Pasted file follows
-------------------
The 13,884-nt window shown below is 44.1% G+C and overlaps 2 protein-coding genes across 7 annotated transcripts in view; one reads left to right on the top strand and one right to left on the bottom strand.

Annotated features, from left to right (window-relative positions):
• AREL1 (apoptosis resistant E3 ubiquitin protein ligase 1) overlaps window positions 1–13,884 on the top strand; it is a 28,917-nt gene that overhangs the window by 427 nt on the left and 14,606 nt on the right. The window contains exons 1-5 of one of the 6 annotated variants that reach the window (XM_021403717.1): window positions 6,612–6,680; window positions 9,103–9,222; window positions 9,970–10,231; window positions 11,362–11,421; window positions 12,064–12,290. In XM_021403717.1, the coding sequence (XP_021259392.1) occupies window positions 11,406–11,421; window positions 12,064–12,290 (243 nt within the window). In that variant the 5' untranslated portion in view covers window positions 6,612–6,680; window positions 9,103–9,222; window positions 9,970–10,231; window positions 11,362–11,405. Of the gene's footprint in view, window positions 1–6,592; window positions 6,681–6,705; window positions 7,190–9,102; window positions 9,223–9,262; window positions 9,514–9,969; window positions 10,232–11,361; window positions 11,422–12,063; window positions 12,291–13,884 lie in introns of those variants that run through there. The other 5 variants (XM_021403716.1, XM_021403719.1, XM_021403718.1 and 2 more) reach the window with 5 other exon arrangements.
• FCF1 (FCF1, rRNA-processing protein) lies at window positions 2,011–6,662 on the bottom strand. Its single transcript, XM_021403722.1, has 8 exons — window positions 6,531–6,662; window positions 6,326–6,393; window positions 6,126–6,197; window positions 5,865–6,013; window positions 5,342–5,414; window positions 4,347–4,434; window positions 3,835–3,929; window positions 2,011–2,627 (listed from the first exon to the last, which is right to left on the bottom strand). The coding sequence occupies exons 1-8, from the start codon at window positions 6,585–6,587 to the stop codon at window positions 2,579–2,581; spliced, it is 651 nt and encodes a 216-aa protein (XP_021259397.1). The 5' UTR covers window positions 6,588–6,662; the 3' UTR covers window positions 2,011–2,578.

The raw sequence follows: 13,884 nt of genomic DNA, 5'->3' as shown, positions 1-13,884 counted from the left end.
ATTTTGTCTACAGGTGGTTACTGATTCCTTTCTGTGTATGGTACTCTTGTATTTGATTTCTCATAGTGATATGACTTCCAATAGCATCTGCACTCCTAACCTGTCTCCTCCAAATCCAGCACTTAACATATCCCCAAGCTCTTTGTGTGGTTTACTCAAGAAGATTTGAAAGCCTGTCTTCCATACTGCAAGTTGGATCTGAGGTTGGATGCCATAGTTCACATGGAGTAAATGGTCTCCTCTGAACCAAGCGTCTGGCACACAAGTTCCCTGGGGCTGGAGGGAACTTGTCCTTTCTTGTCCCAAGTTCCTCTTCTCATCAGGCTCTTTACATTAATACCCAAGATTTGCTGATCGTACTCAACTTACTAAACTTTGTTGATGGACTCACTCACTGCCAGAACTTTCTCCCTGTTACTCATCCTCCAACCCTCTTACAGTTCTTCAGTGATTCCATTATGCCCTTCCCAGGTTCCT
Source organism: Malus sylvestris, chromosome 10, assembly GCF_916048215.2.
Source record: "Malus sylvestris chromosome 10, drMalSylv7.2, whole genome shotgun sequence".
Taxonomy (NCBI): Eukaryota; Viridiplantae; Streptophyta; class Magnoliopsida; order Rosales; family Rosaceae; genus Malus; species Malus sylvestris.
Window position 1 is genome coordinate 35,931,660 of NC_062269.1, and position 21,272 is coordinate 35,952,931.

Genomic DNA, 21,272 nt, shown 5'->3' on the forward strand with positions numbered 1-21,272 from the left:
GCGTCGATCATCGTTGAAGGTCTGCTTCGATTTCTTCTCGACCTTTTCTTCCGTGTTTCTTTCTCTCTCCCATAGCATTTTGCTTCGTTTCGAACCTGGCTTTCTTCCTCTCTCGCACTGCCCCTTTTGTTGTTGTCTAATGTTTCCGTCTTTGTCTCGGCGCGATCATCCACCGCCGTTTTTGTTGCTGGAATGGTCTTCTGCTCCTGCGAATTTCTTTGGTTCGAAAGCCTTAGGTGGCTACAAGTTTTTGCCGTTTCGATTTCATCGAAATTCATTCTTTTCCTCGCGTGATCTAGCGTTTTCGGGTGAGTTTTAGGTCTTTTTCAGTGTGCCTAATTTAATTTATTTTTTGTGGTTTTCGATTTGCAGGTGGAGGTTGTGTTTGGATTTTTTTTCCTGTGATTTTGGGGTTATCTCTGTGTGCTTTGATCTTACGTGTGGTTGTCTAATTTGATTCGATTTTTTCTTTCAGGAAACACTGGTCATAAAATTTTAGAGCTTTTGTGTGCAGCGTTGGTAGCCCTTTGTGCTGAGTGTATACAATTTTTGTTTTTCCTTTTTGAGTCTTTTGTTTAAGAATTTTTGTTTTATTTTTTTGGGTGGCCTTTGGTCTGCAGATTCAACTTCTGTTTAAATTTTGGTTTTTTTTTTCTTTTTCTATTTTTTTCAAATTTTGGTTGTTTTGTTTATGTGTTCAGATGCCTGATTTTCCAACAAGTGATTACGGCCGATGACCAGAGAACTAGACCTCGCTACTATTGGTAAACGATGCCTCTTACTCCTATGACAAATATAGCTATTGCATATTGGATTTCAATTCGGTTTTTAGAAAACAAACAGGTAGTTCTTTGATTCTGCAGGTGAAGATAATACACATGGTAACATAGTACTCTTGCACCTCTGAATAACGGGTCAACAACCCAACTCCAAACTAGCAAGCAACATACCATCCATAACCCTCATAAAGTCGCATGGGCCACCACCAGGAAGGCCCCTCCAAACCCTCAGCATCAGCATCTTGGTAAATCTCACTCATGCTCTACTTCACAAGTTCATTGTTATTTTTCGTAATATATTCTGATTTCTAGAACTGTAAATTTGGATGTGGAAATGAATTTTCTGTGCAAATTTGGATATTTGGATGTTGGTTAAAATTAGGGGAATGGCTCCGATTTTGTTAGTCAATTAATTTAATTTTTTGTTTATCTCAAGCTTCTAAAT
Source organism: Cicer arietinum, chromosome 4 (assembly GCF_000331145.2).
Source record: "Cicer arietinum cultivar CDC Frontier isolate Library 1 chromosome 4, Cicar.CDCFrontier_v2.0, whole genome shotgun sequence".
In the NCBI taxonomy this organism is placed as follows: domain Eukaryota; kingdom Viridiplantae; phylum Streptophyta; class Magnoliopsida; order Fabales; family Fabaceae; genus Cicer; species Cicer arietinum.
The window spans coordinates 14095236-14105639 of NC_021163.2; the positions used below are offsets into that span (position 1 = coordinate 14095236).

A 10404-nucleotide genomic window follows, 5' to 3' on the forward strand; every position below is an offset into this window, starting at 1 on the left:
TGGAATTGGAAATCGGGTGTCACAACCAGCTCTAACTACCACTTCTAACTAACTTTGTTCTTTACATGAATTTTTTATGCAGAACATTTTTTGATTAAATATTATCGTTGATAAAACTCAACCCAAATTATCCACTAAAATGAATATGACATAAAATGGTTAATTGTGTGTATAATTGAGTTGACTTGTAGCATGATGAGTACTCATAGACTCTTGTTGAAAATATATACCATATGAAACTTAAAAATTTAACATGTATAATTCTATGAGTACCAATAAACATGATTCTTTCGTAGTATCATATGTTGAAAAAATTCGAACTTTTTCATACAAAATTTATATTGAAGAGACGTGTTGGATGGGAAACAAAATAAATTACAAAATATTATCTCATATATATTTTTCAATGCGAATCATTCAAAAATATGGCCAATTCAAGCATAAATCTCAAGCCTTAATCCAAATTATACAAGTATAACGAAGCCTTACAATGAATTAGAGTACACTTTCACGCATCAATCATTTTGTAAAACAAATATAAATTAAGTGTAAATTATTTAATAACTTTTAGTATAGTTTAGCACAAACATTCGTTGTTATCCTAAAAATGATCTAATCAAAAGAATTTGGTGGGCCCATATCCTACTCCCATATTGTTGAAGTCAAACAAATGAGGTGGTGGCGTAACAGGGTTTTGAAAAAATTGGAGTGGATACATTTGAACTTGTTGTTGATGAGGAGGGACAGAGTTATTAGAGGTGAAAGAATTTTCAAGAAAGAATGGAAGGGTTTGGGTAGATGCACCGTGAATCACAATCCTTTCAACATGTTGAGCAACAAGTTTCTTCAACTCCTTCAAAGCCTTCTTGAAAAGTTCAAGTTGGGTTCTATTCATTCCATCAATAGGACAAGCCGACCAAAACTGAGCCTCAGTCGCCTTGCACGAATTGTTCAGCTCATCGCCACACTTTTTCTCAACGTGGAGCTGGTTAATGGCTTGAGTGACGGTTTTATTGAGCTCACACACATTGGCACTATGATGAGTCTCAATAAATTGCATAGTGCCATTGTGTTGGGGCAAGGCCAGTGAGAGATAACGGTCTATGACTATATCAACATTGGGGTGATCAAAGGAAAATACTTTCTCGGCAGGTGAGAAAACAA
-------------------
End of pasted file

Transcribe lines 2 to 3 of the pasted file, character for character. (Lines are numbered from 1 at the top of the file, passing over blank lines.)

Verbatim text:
Annotated features, from left to right (window-relative positions):
• AREL1 (apoptosis resistant E3 ubiquitin protein ligase 1) overlaps window positions 1–13,884 on the top strand; it is a 28,917-nt gene that overhangs the window by 427 nt on the left and 14,606 nt on the right. The window contains exons 1-5 of one of the 6 annotated variants that reach the window (XM_021403717.1): window positions 6,612–6,680; window positions 9,103–9,222; window positions 9,970–10,231; window positions 11,362–11,421; window positions 12,064–12,290. In XM_021403717.1, the coding sequence (XP_021259392.1) occupies window positions 11,406–11,421; window positions 12,064–12,290 (243 nt within the window). In that variant the 5' untranslated portion in view covers window positions 6,612–6,680; window positions 9,103–9,222; window positions 9,970–10,231; window positions 11,362–11,405. Of the gene's footprint in view, window positions 1–6,592; window positions 6,681–6,705; window positions 7,190–9,102; window positions 9,223–9,262; window positions 9,514–9,969; window positions 10,232–11,361; window positions 11,422–12,063; window positions 12,291–13,884 lie in introns of those variants that run through there. The other 5 variants (XM_021403716.1, XM_021403719.1, XM_021403718.1 and 2 more) reach the window with 5 other exon arrangements.